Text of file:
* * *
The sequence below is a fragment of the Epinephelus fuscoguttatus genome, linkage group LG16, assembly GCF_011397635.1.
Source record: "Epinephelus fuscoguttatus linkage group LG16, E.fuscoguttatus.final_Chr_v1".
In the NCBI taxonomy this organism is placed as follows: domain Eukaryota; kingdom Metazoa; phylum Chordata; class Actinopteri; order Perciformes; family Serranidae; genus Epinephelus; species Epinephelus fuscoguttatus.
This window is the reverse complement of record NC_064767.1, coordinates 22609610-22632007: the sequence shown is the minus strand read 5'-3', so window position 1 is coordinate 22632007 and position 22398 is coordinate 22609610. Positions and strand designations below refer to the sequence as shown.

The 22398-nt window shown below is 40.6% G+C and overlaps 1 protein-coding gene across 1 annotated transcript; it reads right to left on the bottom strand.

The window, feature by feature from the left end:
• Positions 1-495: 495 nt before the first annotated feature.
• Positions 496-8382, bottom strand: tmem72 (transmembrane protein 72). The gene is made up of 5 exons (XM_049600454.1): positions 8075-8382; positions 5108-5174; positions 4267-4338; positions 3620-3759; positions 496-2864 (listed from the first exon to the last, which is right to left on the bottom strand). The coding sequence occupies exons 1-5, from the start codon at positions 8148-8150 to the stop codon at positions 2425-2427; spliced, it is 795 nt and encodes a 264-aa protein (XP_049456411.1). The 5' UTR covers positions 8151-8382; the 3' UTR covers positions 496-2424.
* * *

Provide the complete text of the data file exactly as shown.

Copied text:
The sequence below is a fragment of the Epinephelus fuscoguttatus genome, linkage group LG16, assembly GCF_011397635.1.
Source record: "Epinephelus fuscoguttatus linkage group LG16, E.fuscoguttatus.final_Chr_v1".
In the NCBI taxonomy this organism is placed as follows: domain Eukaryota; kingdom Metazoa; phylum Chordata; class Actinopteri; order Perciformes; family Serranidae; genus Epinephelus; species Epinephelus fuscoguttatus.
This window is the reverse complement of record NC_064767.1, coordinates 22609610-22632007: the sequence shown is the minus strand read 5'-3', so window position 1 is coordinate 22632007 and position 22398 is coordinate 22609610. Positions and strand designations below refer to the sequence as shown.

The 22398-nt window shown below is 40.6% G+C and overlaps 1 protein-coding gene across 1 annotated transcript; it reads right to left on the bottom strand.

The window, feature by feature from the left end:
• Positions 1-495: 495 nt before the first annotated feature.
• Positions 496-8382, bottom strand: tmem72 (transmembrane protein 72). The gene is made up of 5 exons (XM_049600454.1): positions 8075-8382; positions 5108-5174; positions 4267-4338; positions 3620-3759; positions 496-2864 (listed from the first exon to the last, which is right to left on the bottom strand). The coding sequence occupies exons 1-5, from the start codon at positions 8148-8150 to the stop codon at positions 2425-2427; spliced, it is 795 nt and encodes a 264-aa protein (XP_049456411.1). The 5' UTR covers positions 8151-8382; the 3' UTR covers positions 496-2424.